Newcastle 0 Sunderland 1 comment: Derby passions break into show of solidarity

Black Cats won thanks to late Johnson strike

Click to follow
The Independent Football

They have been selling “Santa Is a Geordie” scarves on Northumberland Street in Newcastle city centre this past week. It was a Christmas message lost on 50,000 locals as they trooped out of St. James’ Park on Sunday. If it were true, Santa has a funny way of showing it.

On a day offering contrast after contrast, when fans taunted each other as graphically as ever, helicopters hovered and police were on front-foot alert – while those same fans also applauded one another for the compassion shown towards John Alder and Liam Sweeney, the two Newcastle supporters killed in flight MH17 – red trumped black.

Sample scenes included the now customary applause in the 17th minute, which recognises that flight number, but also in the 33rd minute to acknowledge the £33,000 donated by a fund set up by a Sunderland supporter in the aftermath of the tragedy.

Then again, when Steven Taylor was injured early in the second half after a brave goalline clearance, the chant from the visitors’ section was “We wish you were dead”. It is an old refrain now, Taylor fulfils the role of enemy.

So while it was conciliatory, it was confrontational, the contradiction being contained in the goalscorer, Adam Johnson, released by Newcastle’s academy.


The game takes over on days like this. Even the casino economics that saw away fans charged £47 for the privilege of being here were pushed to the margins for those heading back across to Wearside.

Those 13 miles separating the twin North-east city-states of Newcastle and Sunderland can feel like a distance; but as Gus Poyet has come to understand, it is an intimate distance. This hurts; this thrills. It cuts both ways.

It was money well spent for the 3,000 visitors housed high in the Leazes End. They had come on a convoy of buses, well, most of them had. Others came on foot and walked up Barrack Road at lunchtime with light-touch police lines and shouting black-and-white Newcastle followers bellowing at them. Gratitude for fund-raising was not being offered.

The response of most in red was to raise three fingers – Sunderland won 3-0 here in February and 3-0 the time before that – although one donned a horse’s head he had brought for the afternoon.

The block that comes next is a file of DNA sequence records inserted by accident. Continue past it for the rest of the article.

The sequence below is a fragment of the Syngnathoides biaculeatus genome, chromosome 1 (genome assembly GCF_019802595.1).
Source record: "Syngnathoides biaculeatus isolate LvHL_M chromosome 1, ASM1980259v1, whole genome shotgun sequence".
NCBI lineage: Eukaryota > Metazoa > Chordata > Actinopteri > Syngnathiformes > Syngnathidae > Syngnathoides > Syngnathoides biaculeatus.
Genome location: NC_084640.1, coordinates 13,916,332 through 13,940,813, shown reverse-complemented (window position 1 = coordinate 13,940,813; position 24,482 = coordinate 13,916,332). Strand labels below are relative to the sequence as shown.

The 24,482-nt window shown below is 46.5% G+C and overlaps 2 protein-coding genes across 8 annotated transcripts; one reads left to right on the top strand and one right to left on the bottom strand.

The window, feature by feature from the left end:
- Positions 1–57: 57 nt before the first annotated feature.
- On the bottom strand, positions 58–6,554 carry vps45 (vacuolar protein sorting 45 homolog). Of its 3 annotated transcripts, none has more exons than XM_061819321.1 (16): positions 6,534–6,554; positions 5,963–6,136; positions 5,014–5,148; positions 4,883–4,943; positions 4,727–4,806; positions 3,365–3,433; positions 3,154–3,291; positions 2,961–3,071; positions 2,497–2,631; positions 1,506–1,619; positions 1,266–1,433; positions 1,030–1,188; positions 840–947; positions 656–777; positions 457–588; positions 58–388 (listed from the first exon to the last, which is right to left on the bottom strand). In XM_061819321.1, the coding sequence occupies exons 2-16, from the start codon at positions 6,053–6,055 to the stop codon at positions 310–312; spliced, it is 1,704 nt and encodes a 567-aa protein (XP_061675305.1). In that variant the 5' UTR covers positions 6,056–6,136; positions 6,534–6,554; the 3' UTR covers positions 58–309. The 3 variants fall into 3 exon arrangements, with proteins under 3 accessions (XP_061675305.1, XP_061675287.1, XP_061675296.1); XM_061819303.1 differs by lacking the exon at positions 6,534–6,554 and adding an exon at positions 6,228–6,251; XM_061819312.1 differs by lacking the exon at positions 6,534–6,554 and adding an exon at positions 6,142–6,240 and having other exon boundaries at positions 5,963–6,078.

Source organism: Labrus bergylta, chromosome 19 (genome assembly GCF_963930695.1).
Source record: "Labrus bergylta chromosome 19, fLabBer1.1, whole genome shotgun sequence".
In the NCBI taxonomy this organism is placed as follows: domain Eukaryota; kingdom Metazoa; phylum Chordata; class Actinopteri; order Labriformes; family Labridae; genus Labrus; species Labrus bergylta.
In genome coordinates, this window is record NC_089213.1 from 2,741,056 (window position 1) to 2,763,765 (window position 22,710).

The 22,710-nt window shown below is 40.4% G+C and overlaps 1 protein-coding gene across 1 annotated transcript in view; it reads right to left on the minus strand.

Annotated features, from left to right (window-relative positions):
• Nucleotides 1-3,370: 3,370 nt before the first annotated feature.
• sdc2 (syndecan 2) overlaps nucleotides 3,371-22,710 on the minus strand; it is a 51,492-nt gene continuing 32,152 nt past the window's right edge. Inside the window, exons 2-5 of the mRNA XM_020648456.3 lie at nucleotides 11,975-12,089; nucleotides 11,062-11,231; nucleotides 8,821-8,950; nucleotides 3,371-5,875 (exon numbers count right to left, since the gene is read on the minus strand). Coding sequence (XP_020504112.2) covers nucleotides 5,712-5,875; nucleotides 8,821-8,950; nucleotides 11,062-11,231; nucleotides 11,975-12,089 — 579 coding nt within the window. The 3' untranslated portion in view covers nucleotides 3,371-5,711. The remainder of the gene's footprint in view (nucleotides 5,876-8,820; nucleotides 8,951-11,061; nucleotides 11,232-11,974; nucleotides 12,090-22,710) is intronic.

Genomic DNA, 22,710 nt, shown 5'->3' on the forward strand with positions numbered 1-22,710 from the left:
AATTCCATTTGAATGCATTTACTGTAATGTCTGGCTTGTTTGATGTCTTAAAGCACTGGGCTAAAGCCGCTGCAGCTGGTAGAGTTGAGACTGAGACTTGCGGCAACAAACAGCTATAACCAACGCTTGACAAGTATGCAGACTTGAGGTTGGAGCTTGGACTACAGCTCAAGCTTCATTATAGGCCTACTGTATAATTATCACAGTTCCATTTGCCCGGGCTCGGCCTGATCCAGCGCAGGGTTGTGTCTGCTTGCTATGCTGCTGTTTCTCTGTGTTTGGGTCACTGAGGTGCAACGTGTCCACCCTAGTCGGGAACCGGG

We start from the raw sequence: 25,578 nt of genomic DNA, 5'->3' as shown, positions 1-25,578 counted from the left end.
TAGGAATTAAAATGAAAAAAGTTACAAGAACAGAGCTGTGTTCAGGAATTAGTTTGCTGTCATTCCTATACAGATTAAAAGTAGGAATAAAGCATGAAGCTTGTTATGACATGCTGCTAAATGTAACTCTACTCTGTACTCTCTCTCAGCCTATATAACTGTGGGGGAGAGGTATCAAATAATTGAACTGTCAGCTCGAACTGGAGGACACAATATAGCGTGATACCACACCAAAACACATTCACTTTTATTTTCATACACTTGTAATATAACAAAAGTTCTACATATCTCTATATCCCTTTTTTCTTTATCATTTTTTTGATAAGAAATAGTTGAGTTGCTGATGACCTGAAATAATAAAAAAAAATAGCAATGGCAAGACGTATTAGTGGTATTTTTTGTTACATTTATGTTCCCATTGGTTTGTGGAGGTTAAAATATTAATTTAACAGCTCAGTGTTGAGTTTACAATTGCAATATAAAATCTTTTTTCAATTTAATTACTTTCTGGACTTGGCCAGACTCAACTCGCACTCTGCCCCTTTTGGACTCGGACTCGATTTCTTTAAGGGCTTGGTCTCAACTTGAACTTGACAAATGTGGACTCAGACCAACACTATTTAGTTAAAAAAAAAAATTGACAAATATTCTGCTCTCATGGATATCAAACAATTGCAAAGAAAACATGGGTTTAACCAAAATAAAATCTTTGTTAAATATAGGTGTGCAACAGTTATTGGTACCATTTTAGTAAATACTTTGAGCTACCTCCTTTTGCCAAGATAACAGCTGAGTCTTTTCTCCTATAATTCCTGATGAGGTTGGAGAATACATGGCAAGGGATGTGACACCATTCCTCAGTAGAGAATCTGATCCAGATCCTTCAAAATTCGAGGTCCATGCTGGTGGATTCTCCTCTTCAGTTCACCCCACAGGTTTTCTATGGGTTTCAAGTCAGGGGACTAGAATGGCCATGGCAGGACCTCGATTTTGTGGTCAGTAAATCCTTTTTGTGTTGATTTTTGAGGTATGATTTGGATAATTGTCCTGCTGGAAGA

Bud, the police horse punched outside St. James’ in 2013 during the fall-out of the Paolo Di Canio derby, has entered into mythology. That was visible in the fan’s headgear but it was also alluded to a fortnight ago in a nearby pub when fans from both clubs came along under the banner of “A Derby To Be Proud Of”.

Steve Howey, representing Newcastle, and Kevin Ball, representing Sunderland, spoke sensibly and passionately. There was common cause, hands extended. Ball joked that a reason for seeking harmony was “no more policing costs, and no more veterinary bills”.

The Football Supporters’ Federation said they were not trying to tame the derby – “this is not about happy-clappy” – but there was a desire to alter the tone.

Even Taylor caught the mood. A pantomime villain to Wearsiders, Taylor beforehand talked of meaningful gestures.  “A lot of respect has got to go to the Sunderland fans for all they have done for John and Liam,”  Taylor said. “That was a massive thing. I even think it’s gone a bit unnoticed in the build-up to the game. For them to raise over £33,000, and they were just aiming for £100 at the start, for me is amazing. I have a lot of time for that and so do all the lads here.”

Adam Johnson strikes his late winner at St James' Park

Taylor’s mind was certainly altered, when he prevented Steven Fletcher from scoring and clattered into a goalpost.

Taylor left the pitch for treatment and there was a huge roar when he returned. That animation from a sometimes subdued home crowd lifted Newcastle to their best spell of pressure in the match. There is a balance to be sought between heart and head and Alan Pardew said afterwards he thought his players “got wrapped up in the emotion of the derby”.

Yet in the beginning, when Ayoze Perez, was threatening, and later when Adam Armstrong and Papiss Cissé came on, it was their very spirit which roused the stadium. Sunderland looked most vulnerable during those swells.

When the visitors could make it into purely a football match rather than an occasion, they took a gentle grip, as personified in the clipped, almost languid performance of Jordi Gomez. Gomez came through the La Masia academy at Barcelona and when asked recently who is the best player he’s ever played with, Gomez replied: “Messi.”

This was Gomez’s first North-east derby, it just didn’t look like it. But then as those scarves on Northumberland Street prove, perceptions can be disconcerting: Santa’s red and white.